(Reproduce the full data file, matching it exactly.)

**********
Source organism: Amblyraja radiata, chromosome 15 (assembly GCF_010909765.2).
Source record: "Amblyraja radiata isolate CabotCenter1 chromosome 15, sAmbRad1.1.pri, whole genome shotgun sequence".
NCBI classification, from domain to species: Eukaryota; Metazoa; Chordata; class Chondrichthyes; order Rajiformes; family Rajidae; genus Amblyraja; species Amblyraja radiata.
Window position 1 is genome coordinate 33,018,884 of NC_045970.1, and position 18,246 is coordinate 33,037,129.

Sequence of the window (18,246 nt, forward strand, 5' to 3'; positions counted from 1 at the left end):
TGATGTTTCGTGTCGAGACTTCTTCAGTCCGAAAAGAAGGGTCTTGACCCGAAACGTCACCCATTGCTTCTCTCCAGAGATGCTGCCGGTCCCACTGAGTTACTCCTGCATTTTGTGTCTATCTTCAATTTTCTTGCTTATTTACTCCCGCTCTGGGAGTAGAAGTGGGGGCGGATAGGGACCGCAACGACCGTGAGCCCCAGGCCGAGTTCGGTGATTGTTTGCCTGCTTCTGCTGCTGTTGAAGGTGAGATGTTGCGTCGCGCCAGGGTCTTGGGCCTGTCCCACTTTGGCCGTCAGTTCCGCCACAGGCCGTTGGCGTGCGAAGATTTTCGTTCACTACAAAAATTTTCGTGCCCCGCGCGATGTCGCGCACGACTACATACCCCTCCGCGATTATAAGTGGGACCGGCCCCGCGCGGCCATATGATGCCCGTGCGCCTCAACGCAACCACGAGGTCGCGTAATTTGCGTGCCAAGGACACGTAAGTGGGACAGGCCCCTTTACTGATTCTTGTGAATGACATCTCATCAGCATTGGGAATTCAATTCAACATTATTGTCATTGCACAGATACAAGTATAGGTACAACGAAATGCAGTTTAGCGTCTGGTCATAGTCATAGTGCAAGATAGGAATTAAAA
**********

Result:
Source organism: Amblyraja radiata, chromosome 15 (assembly GCF_010909765.2).
Source record: "Amblyraja radiata isolate CabotCenter1 chromosome 15, sAmbRad1.1.pri, whole genome shotgun sequence".
NCBI classification, from domain to species: Eukaryota; Metazoa; Chordata; class Chondrichthyes; order Rajiformes; family Rajidae; genus Amblyraja; species Amblyraja radiata.
Window position 1 is genome coordinate 33,018,884 of NC_045970.1, and position 18,246 is coordinate 33,037,129.

Sequence of the window (18,246 nt, forward strand, 5' to 3'; positions counted from 1 at the left end):
TGATGTTTCGTGTCGAGACTTCTTCAGTCCGAAAAGAAGGGTCTTGACCCGAAACGTCACCCATTGCTTCTCTCCAGAGATGCTGCCGGTCCCACTGAGTTACTCCTGCATTTTGTGTCTATCTTCAATTTTCTTGCTTATTTACTCCCGCTCTGGGAGTAGAAGTGGGGGCGGATAGGGACCGCAACGACCGTGAGCCCCAGGCCGAGTTCGGTGATTGTTTGCCTGCTTCTGCTGCTGTTGAAGGTGAGATGTTGCGTCGCGCCAGGGTCTTGGGCCTGTCCCACTTTGGCCGTCAGTTCCGCCACAGGCCGTTGGCGTGCGAAGATTTTCGTTCACTACAAAAATTTTCGTGCCCCGCGCGATGTCGCGCACGACTACATACCCCTCCGCGATTATAAGTGGGACCGGCCCCGCGCGGCCATATGATGCCCGTGCGCCTCAACGCAACCACGAGGTCGCGTAATTTGCGTGCCAAGGACACGTAAGTGGGACAGGCCCCTTTACTGATTCTTGTGAATGACATCTCATCAGCATTGGGAATTCAATTCAACATTATTGTCATTGCACAGATACAAGTATAGGTACAACGAAATGCAGTTTAGCGTCTGGTCATAGTCATAGTGCAAGATAGGAATTAAAA